Template parts have one more advantage worth a mention: each of them can be individually “overloaded” in a child theme. So, if for example you want to change the look of the speaking event excerpt in the child theme, then only this theme part needs to be copied and tweaked. No need to touch the main loop.

    This probably doesn’t really apply to a theme developed for your own website, but in a theme intended for distribution this can be great help for users wanting to customise it.

  5. Haroun KolaBy Haroun Kola on 26 May, 2011

    This is great, I haven’t even begun to experiment so this is useful information!

  6. Justin | MazzastickBy Justin | Mazzastick on 26 May, 2011

    Thanks Joost,
    I will check-out this plugin. I am not using it yet but I have used some of your other plugins. Thanks for all of your hard work.

  7. Gary BBy Gary B on 26 May, 2011

    You should check your tags pages. I noticed while using your tag cloud that, while the pages load, no posts seem to appear on them.

    Examples – http://yoast.com/tag/b2b-seo/ and http://yoast.com/tag/affiliate-marketing/

  8. JaccoBy Jacco on 26 May, 2011

    Yeh same here. Im running Chrome and i also do not see the tagged pages.

    • Dave DoolinBy Dave Doolin on 27 May, 2011

      Yep, same here, and the load time is ~5 seconds.

  9. NicolajBy Nicolaj on 27 May, 2011

    Thanks for this, i really love it :)

  10. KezzBy Kezz on 31 May, 2011

    I’ve recently started using template parts also and I love them. For me, I’m using them to make my themes highly modular and hence a breeze to customize.

    For example, if there is a layout style used throughout my theme I have that extracted into its own template part. Then if I want to stack something else into that aspect of the theme layout, like adding a div with a round corner background on top of posts, I need only change one file and everything automatically updates.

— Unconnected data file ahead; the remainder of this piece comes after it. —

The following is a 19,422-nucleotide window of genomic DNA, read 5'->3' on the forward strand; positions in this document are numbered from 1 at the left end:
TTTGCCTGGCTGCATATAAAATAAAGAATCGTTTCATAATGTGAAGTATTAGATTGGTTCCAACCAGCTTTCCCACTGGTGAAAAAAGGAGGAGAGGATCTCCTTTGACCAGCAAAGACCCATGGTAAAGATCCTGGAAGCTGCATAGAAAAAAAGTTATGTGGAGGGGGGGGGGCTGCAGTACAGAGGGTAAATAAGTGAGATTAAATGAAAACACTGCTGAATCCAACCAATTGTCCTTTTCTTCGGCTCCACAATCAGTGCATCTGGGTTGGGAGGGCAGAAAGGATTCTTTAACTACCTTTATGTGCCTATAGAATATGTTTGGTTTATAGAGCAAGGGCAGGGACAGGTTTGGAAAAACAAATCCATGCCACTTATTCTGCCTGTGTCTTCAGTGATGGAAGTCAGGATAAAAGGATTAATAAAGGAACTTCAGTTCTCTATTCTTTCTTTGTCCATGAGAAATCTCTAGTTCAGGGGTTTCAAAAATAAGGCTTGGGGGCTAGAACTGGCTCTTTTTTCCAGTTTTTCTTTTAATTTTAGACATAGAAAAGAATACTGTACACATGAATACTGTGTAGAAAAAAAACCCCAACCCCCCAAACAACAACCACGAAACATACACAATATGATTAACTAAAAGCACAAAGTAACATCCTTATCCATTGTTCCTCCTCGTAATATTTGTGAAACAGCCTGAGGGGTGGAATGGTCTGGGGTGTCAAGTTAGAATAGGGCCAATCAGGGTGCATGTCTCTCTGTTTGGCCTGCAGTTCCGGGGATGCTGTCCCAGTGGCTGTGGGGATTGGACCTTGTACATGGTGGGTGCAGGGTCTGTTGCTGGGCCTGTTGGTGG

I’m also finding it great for changing up the order of theme elements. For example, I have template parts for the post title, featured image, and top & bottom post meta info. This makes everything very neat and fast to alter.

    Template parts essentially turn your themes into a big box of Lego and you can then easy assemble the pieces however you choose. I love it.

  11. Jochen TBy Jochen T on 31 May, 2011

    I’m using template parts to overwrite the standard TwentyTen theme. I need to list the posts
    within pages and also modify the presentation of image galleries. As an example for the older
    Wordpress you find a solution at the Codex
    A Page of Posts. But this is not
    the style of TwentyTen. So I replaced the whole have_posts() section in the example with the call of a customized
    template by get_template_part( ‘loop’, ‘gallery’ ). This calls the template “loop-gallery.php”
    which is a modified copy of the original “loop.php” from TwentyTen.
    I’ve placed all modified files in a subtheme, so updates of the original theme will not interfere.

  12. dredBy dred on 3 June, 2011

    great work, best plugins ^^

  13. AdelBy Adel on 3 June, 2011

    very interesting – thanks